Pretty much everything you touch or interact with on a modern car has been rethought, re-engineered, re-designed, re-focus grouped, re-everything’d, over and over. With one notable exception: the sun visors. There hasn’t been any substantial upgrade to these surprisingly important bits of equipment since we started slapping illuminated mirrors on them in the 1950s. It’s time to rethink sun visors.
I was reminded of how much we needed to rethink sun visors just the other day, when I was driving Westbound around sunset. As anyone who has done this or driven East in the mornings can tell you, you’re effectively blinded by the hot, bright, vengeful sun, and, for alarmingly long stretches of the drive, the sun is in a position far out of reach of most cars’ sun visors.
Solar glare is a serious issue when driving, as it impairs visibility dramatically. One study pegged the number at 3,000 accidents per year were caused by solar glare in the UK. An NHTSA study found that sun glare was the cause of 16% of atmospheric-condition-related accidents, with about 8,700 recorded from July 2005 to December 2007.
That’s a lot of wrecks.
Part of the problem is that the absolute worst times for the sun to be positioned low enough to make your visors useless it happens to coincide withe the busiest rush-hour times: sunrise and sunset. This is a real problem, and most sun visors are not up to the task.
If you’re like me, sometimes you’ll solve the problem by raising your fist to block the bright disk of the sun, making a sort of tiny, manual eclipse. It helps, but it’s awkward, imperfect, and removes the use of a whole arm.
So what’s a solution? Based on the effectiveness of the fist-eclipse method, we know that blocking the small area of the super-bright solar disc itself is effective; the trick is how to do it?
I’ve come up with two solutions: an expensive, high-tech one, and a cheap, low-tech one. Let’s start with the high-tech one, which is based on welder’s mask technology.
Have you seen those welder’s masks that instantaneously turn from clear to nearly-opaque when the mask senses the light of the welding spark? They’ve been around for years, and they sell for under $40 or so now. The technology is well-understood and very mature.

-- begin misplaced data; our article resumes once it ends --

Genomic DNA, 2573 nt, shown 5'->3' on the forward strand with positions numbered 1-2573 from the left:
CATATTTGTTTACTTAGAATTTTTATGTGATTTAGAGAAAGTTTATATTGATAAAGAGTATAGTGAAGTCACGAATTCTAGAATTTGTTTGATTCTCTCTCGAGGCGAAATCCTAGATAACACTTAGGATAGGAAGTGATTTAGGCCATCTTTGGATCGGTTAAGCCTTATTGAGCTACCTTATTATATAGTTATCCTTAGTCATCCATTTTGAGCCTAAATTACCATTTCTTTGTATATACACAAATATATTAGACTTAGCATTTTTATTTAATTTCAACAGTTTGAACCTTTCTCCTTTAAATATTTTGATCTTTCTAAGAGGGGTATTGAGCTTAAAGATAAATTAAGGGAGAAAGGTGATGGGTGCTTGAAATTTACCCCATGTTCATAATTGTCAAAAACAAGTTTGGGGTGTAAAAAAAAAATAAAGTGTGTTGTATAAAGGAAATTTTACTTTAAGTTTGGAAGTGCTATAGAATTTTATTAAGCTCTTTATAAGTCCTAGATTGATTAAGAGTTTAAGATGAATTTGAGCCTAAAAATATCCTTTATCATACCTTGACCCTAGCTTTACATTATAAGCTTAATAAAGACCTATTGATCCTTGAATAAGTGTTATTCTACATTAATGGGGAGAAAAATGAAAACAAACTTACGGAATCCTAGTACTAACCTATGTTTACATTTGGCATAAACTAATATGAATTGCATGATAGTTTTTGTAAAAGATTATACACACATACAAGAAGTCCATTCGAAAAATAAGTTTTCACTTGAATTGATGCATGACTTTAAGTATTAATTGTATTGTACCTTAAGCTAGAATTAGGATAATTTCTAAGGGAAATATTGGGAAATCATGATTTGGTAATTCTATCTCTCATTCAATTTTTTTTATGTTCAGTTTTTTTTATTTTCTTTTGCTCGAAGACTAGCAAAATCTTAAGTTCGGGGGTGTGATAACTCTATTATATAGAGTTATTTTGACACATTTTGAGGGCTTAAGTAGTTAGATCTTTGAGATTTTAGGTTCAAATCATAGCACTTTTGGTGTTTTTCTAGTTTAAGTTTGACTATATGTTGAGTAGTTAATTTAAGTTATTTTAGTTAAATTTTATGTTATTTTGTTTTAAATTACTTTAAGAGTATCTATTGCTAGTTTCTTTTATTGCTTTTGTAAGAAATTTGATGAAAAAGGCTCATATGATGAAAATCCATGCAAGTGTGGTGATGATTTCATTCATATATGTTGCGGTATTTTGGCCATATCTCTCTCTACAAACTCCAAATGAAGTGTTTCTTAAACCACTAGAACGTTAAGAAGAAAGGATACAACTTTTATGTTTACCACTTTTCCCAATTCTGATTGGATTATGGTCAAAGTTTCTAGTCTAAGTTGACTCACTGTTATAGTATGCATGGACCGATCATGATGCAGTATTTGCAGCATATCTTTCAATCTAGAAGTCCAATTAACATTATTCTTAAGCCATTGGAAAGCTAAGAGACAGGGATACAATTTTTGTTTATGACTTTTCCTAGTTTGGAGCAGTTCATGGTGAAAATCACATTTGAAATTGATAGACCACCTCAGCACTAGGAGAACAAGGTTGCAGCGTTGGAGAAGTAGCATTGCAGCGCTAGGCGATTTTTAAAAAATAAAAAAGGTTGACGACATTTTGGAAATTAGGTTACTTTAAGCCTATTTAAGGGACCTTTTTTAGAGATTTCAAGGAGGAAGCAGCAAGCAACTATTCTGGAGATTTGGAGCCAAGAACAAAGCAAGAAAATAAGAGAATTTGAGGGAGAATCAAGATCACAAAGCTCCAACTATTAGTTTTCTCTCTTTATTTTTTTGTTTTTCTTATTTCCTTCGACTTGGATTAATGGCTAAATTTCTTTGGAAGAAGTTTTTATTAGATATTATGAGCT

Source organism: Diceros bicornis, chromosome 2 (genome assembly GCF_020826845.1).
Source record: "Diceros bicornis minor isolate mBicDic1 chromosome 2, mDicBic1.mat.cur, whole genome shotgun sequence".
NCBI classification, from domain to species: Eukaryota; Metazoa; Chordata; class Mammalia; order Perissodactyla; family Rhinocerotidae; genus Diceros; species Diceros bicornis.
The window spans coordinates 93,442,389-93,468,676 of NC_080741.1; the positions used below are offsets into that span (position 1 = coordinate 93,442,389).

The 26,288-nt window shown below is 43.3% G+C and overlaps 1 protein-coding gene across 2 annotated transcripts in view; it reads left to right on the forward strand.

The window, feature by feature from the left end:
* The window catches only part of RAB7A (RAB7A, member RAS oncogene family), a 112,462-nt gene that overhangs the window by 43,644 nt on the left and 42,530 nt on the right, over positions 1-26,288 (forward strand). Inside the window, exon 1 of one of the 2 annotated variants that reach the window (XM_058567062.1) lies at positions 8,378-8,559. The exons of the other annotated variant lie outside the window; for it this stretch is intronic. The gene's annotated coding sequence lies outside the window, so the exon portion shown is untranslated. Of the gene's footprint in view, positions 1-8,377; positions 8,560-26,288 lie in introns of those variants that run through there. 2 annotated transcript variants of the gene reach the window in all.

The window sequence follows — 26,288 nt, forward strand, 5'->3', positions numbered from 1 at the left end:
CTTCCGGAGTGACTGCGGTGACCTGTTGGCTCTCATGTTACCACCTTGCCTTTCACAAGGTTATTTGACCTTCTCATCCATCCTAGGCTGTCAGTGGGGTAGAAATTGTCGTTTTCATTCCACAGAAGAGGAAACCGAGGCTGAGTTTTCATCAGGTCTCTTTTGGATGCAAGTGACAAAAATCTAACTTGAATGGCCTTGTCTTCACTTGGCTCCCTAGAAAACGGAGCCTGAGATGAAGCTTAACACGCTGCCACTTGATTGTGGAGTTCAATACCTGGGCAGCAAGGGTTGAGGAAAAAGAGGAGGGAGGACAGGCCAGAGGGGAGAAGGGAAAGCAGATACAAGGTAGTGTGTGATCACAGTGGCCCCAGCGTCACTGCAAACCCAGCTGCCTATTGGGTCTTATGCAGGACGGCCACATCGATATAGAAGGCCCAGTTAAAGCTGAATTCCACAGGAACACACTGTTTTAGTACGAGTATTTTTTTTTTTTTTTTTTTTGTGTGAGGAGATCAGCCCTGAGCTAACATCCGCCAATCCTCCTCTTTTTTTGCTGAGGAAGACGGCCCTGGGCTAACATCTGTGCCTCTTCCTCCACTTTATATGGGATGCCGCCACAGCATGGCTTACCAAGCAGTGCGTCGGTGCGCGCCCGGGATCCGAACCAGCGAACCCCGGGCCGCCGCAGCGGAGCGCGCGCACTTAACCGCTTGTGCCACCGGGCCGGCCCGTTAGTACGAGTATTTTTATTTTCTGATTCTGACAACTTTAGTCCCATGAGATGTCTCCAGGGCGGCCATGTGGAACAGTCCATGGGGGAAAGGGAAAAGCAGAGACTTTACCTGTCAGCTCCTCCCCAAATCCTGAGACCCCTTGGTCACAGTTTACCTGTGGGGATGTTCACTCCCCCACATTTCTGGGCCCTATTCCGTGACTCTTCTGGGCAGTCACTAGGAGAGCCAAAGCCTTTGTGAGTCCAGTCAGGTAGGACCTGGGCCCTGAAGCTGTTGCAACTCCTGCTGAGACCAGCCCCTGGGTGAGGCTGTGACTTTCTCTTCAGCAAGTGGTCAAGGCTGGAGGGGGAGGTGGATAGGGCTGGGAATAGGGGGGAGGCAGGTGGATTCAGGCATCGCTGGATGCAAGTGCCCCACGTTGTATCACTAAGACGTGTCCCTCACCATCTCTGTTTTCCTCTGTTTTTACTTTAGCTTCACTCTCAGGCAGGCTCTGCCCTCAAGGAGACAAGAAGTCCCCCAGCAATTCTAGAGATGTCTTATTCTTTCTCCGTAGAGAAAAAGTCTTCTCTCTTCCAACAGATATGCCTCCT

I’m proposing using that same basic technology on a windshield. A relatively low-resolution grid of these LCD auto-darkening panels would be built into a layer of the windshield. When any given cell’s photosensor detected light intensity above a given threshold, that cell would darken, blocking the light. It’d work like this:
Yes, some area of the windshield would be rendered opaque, but that’s far better than your entire field of vision being dazzled by the intense light of the sun. The sensor system and quick-reacting LCD cells would allow the setup to work in real-time, tracking the moving sun, or, really, any source of painfully intense light.
I think this could prove to be a very valuable safety feature. Sure, it would make windshields more expensive, but I suspect that the basic technology and manufacture of these types of LCD sensor glass are mature enough that it wouldn’t be out of the question at all for mid-range to premium cars.
Remember, people are willing to pay thousands for special paint colors, after all.
A variation of this system could forego sensors for touch control, if people wanted more direct control of what areas were to be blocked:
Personally, I think sensors would be better, but touch control is certainly possible, and has the benefit of letting you draw crude pixellated pictures on your windshield, if desired.
Now, if you still think the welder’s mask-type solution is too complex or expensive, I understand, and I’m here for you. I don’t want to leave anyone out, especially when it comes to such an important driving safety concern.
I think there’s a way to re-think simple, physical sun visors that can tackle this problem much better than conventional visors. Here’s what I’m thinking:
This system could work in place of or in addition to conventional sun visors. I’m imagining a system with two small round sun-blocking visors, set into a horizontal track above the windshield, that runs the width of the window.
Each visor is set on a telescoping shaft that allows it to be pulled down to at least 3/4 of the height of the windshield. The combination of the sliding track on the X-axis and the telescoping shaft on the Y-axis should give the sun-blocking visors the ability to be moved to any location on the windshield that needs to block the sun.
It’d be clunky, sure, but it would do the essential job, I think, and it’s still far better than what our conventional visors can do.
I’m sick of squinting into the glare of the sun, trying to block the light from that fusion-powered ball of fire 93 million miles away with my tiny, stupid fist. There’s no reason sun visors should be immune to the constant cycle of improvement.
As always, investors, you know how to contact me: walk outside and scream TORCH TORCH TORCH until someone gives you my email address in exchange for shutting the hell up.